I am assuming that Mutual Funds have the same issue and given that mutual fund companies have an incentive to make their funds look attractive and there seems to be no SEC mandate around how to aggregate earnings, funds must be biasing their earnings estimates to appear attractive. Wondering if Bogleheads have thoughts on how one can get the REAL P/E (Current total price /12 mo GAAP trailing total GAAP earnings). I am quite surprised to see that funds can exclude loss making companies and that there is no standard method. This makes the P/E ratios for total market stock and international funds esp. misleading as they own a lot of companies that are not profitable so the P/E is most likely quite inaccurate and really much higher.
Re: Real P/E of ETF's and Mutual Funds  are the published ones misleading
As I look deeper into this. It seems that the arithmetic mean may not be the best way to aggregate ratios. A weighted harmonic mean might be better.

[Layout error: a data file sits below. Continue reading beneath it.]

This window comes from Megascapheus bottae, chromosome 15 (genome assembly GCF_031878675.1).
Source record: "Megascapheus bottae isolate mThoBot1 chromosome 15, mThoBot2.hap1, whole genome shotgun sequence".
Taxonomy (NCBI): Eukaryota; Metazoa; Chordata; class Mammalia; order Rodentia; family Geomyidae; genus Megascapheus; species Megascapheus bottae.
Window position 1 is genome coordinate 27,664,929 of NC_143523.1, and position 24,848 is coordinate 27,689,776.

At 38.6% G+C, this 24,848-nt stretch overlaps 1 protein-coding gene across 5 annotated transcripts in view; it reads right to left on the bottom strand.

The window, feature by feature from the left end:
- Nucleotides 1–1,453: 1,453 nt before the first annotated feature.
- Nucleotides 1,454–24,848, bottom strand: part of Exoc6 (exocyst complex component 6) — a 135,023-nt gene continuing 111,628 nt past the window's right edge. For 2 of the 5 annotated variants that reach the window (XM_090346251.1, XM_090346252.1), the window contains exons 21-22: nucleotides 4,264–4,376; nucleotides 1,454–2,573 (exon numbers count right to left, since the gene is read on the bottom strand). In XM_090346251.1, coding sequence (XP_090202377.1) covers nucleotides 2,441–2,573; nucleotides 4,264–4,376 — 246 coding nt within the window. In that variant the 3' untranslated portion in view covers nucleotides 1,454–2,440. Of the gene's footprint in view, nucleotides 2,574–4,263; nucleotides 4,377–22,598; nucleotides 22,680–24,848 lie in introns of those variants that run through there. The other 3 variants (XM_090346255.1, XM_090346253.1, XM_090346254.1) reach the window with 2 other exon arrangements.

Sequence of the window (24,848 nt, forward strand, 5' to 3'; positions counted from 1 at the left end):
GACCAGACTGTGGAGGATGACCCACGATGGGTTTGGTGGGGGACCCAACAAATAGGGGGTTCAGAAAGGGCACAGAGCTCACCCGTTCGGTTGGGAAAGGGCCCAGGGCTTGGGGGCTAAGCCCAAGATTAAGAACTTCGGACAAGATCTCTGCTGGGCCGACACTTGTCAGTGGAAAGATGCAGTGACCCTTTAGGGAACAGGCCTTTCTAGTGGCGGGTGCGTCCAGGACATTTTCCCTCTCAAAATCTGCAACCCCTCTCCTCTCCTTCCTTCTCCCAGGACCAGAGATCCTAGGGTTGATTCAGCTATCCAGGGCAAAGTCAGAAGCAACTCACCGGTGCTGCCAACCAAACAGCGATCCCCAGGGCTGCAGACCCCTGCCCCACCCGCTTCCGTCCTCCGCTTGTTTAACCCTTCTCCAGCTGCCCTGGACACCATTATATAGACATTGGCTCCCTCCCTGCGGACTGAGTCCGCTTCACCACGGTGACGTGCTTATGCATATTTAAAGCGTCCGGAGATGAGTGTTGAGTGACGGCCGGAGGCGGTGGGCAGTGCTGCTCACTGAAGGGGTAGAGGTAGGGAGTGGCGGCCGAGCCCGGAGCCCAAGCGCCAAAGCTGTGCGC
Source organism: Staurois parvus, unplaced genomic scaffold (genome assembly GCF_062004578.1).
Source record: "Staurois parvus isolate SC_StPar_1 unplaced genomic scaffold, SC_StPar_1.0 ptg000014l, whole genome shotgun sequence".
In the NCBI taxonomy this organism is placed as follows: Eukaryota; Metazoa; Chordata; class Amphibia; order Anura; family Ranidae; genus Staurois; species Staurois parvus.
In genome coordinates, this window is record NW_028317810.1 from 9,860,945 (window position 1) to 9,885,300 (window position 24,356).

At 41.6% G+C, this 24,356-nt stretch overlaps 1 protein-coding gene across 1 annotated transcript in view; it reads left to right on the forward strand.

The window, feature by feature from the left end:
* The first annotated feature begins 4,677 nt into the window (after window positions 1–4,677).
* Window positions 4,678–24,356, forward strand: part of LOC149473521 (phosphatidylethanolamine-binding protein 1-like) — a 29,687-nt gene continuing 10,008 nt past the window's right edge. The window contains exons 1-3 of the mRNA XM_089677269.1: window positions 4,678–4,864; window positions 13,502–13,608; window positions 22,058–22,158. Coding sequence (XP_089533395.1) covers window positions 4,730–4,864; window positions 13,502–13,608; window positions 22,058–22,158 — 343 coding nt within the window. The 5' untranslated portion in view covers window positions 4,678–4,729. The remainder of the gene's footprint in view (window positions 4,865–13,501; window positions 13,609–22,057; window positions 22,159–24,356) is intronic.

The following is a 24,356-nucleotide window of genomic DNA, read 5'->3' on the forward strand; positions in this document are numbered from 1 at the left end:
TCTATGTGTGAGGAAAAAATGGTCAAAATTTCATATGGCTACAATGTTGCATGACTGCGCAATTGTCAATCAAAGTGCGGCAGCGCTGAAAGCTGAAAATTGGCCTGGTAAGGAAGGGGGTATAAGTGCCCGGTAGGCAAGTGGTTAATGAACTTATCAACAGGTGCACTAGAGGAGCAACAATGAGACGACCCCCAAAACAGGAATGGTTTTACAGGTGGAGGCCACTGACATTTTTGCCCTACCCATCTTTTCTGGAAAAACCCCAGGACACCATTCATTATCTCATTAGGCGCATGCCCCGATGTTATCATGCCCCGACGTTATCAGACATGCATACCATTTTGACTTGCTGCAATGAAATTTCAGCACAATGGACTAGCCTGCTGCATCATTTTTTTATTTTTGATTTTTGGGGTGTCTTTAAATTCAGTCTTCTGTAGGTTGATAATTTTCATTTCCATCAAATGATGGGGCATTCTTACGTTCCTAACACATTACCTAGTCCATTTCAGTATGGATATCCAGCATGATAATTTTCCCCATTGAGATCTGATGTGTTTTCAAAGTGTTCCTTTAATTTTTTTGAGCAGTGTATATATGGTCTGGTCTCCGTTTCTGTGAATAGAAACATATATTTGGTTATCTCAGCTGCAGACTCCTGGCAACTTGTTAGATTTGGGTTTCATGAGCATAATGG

I understand that Vanguard's approach using harmonic means  I am assuming weighted harmonic means but not sure if this is done for all funds 
from Wikipedia on harmonic means 
In finance
The weighted harmonic mean is the preferable method for averaging multiples, such as the price–earnings ratio (P/E), in which price is in the numerator. If these ratios are averaged using a weighted arithmetic mean (a common error), high data points are given greater weights than low data points. The weighted harmonic mean, on the other hand, gives equal weight to each data point.[6] The simple weighted arithmetic mean when applied to nonprice normalized ratios such as the P/E is biased upwards and cannot be numerically justified, since it is based on equalized earnings; just as vehicles speeds cannot be averaged for a roundtrip journey.[7]
For example, consider two firms, one with a market capitalization of $150 billion and earnings of $5 billion (P/E of 30) and one with a market capitalization of $1 billion and earnings of $1 million (P/E of 1000). Consider an index made of the two stocks, with 30% invested in the first and 70% invested in the second. We want to calculate the P/E ratio of this index.
Using the weighted arithmetic mean (incorrect):
P/E=0.3*30+0.7∗1000=709
Using the weighted harmonic mean (correct):
P/E=(0.3+0.7)/0.3/30+0.7/1000)=93.46